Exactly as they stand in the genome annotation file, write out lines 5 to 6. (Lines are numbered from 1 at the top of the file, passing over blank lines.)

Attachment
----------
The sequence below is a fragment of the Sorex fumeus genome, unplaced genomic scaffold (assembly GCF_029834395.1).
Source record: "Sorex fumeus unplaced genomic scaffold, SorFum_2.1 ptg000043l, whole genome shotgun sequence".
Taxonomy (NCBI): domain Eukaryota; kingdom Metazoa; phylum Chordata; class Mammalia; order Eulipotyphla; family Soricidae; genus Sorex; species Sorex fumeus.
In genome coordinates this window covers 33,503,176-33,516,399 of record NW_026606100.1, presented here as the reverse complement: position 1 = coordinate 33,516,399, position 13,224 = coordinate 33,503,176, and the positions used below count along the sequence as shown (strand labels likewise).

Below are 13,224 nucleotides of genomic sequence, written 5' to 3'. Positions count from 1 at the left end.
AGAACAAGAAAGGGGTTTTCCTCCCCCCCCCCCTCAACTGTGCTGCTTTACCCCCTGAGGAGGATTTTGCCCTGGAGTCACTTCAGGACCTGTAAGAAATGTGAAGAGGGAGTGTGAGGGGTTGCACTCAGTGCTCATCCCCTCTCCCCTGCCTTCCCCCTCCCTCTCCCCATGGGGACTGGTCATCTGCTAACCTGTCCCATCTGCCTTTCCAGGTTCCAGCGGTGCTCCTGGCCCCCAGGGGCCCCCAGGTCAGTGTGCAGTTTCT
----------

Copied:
Below are 13,224 nucleotides of genomic sequence, written 5' to 3'. Positions count from 1 at the left end.
AGAACAAGAAAGGGGTTTTCCTCCCCCCCCCCCTCAACTGTGCTGCTTTACCCCCTGAGGAGGATTTTGCCCTGGAGTCACTTCAGGACCTGTAAGAAATGTGAAGAGGGAGTGTGAGGGGTTGCACTCAGTGCTCATCCCCTCTCCCCTGCCTTCCCCCTCCCTCTCCCCATGGGGACTGGTCATCTGCTAACCTGTCCCATCTGCCTTTCCAGGTTCCAGCGGTGCTCCTGGCCCCCAGGGGCCCCCAGGTCAGTGTGCAGTTTCT